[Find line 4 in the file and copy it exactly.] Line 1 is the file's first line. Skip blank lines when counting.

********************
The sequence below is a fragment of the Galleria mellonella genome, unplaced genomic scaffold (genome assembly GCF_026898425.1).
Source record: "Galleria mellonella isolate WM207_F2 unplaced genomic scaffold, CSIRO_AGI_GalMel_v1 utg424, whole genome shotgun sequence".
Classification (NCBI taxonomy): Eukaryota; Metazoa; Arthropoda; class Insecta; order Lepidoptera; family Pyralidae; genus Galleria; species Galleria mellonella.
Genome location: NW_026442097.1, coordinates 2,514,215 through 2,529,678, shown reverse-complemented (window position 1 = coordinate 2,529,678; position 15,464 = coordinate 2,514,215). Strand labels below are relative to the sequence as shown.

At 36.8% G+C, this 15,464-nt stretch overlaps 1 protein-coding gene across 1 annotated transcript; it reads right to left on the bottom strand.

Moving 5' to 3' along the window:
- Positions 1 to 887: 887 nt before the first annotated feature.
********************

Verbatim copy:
Genome location: NW_026442097.1, coordinates 2,514,215 through 2,529,678, shown reverse-complemented (window position 1 = coordinate 2,529,678; position 15,464 = coordinate 2,514,215). Strand labels below are relative to the sequence as shown.